Programmatic Advertising for the B2B Marketer – Four Key Considerations

Across the board, advertisers are rethinking their programmatic playbook amid the COVID-19 upheaval and it’s creating an entirely new set of challenges to grapple with. This is especially true for B2B advertisers who already have prolonged consideration stages and a narrower set of decision-makers to engage. For B2B advertisers, now more ever, a novel strategic approach is critical to sustaining growth and momentum. Below, are four key considerations that will help you get the most out of your media budget when targeting a B2B audience.

1. Using KPIs that Work for B2B

In the digital advertising world, we’re used to instant and attributable return on our ad spend. However, according to a 2019 Miller Heiman report, 75% of B2B sales to new customers take at least 4 months to close.

Consequently, the main focus of any B2B campaign should be raising awareness and nurturing interest. Whereas in a typical B2C campaign, an insightful conversion event may be an e-commerce purchase, consider moving B2B KPI’s up the funnel – perhaps a content download or general awareness.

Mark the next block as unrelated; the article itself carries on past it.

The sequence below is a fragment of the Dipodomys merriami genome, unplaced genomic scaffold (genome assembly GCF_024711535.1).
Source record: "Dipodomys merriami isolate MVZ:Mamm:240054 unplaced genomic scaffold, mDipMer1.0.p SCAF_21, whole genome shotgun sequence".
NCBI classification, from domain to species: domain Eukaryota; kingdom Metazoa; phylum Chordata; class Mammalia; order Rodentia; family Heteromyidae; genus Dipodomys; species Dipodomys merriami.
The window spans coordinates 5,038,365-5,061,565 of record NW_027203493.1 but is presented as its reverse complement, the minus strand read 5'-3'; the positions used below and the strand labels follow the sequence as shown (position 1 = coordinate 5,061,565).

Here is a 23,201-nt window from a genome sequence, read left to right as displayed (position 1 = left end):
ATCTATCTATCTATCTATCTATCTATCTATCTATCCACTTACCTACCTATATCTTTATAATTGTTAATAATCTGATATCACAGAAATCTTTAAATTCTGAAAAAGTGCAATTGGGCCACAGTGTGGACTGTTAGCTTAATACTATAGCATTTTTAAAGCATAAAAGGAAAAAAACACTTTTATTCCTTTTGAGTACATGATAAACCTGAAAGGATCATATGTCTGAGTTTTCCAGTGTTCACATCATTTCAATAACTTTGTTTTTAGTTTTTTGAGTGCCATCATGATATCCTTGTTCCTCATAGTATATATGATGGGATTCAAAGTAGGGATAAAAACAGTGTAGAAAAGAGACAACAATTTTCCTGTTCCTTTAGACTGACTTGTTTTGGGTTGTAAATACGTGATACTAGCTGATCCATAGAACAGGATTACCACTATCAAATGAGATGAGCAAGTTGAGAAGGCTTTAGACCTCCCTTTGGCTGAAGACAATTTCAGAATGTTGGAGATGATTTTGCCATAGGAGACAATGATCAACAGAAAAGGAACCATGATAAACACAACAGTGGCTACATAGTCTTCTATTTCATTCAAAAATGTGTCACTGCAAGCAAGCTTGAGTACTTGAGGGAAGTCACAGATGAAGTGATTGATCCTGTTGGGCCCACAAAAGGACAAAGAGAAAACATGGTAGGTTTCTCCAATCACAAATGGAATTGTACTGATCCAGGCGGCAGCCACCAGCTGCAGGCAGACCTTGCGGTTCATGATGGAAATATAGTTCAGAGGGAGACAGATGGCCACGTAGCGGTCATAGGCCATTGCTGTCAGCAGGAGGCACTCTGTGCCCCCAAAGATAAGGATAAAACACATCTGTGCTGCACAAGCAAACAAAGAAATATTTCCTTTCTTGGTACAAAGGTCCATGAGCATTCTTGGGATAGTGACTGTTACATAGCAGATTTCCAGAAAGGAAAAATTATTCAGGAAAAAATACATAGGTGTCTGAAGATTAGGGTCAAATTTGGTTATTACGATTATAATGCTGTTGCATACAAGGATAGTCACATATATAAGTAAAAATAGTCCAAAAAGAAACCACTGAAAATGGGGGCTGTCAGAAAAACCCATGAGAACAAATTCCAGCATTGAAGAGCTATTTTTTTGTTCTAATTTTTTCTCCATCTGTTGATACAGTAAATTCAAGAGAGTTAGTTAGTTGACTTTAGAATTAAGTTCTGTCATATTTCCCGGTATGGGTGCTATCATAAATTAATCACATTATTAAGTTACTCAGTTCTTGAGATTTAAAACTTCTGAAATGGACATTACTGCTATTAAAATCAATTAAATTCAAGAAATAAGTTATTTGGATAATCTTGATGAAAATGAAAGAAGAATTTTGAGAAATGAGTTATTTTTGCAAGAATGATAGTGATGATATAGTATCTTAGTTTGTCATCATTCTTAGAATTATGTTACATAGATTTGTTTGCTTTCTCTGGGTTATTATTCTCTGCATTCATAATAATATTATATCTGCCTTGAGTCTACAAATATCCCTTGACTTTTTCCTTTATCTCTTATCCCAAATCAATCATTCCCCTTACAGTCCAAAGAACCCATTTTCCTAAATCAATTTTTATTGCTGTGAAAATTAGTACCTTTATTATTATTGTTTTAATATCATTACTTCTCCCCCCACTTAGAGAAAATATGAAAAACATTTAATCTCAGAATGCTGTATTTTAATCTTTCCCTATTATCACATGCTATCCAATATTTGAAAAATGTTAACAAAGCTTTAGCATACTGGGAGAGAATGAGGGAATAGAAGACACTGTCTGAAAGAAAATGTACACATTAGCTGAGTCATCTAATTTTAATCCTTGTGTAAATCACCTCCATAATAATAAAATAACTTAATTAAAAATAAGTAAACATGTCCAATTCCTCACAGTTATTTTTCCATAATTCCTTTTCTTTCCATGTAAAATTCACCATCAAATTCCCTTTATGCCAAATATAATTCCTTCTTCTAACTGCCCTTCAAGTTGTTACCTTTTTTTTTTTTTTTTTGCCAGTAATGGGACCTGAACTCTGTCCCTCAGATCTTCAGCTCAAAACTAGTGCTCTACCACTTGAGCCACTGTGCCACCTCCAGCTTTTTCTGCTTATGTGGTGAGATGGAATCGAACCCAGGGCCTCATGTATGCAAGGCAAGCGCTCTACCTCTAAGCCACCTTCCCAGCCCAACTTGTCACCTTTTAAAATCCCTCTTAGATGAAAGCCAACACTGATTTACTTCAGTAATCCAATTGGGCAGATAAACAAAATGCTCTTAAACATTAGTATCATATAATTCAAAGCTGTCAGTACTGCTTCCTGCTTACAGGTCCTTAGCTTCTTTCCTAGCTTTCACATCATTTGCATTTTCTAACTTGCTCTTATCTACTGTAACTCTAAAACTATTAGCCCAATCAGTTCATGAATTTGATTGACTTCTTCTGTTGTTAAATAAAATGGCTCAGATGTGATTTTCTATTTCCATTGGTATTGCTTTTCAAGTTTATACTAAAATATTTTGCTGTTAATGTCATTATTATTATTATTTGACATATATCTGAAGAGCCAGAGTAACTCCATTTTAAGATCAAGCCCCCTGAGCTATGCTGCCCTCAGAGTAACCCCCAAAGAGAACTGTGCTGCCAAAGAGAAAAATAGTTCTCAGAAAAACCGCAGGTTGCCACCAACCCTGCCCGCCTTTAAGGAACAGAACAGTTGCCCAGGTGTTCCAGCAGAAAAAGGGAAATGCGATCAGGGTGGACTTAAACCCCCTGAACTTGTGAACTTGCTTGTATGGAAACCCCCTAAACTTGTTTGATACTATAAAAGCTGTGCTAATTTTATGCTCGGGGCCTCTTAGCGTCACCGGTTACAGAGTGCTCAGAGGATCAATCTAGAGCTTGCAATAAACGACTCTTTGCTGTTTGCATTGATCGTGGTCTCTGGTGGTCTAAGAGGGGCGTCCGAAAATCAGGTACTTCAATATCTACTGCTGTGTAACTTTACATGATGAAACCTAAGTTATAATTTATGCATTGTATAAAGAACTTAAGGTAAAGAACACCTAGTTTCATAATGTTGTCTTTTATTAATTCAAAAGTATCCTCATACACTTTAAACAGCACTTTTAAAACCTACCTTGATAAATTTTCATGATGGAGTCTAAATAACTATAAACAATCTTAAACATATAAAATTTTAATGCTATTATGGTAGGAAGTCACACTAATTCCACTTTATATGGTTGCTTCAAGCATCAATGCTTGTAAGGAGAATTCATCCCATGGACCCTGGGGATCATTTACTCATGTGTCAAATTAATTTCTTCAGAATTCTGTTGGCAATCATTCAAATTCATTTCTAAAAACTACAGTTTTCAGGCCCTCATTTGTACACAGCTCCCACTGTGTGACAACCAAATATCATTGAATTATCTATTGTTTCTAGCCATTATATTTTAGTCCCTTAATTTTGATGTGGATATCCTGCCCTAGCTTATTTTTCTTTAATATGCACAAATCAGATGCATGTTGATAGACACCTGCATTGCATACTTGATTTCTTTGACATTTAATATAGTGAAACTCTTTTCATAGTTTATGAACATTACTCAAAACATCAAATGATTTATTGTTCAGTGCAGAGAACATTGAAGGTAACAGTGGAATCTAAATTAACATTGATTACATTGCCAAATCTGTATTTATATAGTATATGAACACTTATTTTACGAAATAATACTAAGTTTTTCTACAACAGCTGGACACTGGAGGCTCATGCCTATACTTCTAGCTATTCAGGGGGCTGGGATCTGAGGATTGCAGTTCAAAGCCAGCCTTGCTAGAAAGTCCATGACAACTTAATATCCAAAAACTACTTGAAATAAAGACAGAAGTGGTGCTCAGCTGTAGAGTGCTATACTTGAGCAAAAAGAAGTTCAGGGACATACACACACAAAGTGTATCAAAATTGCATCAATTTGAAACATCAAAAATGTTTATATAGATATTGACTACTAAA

2. Content is King

Speaking of content, there is no better way to keep B2B buyers interested than to point them towards engaging content. In a study by the Content Marketing Institute, a sophisticated approach to content was found to be the best barometer of B2B success. While many companies are already investing resources in building great content, they are not always doing all they can to amplify that content. 

A great way to promote engaging content with programmatic is through native advertising. Effectively placed native ads draw B2B decision-makers to your content, subsequently building trust and pushing them down the funnel.

3. Focused Targeting is a Must

In many B2C campaigns, it’s acceptable to target large audience segments containing many millions of users. The challenge we face with B2B strategy is that the group of decision-makers is much smaller than most of the audiences that data providers are supplying out of the box. And today, many decision-makers are working remotely, from their home and away from a business that can be reached with IP-targeted campaigns. 

Fortunately, B2B data providers such as Bombora and Dun & Bradstreet supply advertisers with custom segments built on device IDs and job role/title data in addition to IP data. These custom segments allow B2B advertisers to target and retarget a relatively small audience of decision-makers. Uploading a list of target accounts or target job roles and taking an account-based marketing (ABM) approach can aid us in programmatically reaching key accounts and avoid wasting spend on users that aren’t in the set of prospective buyers.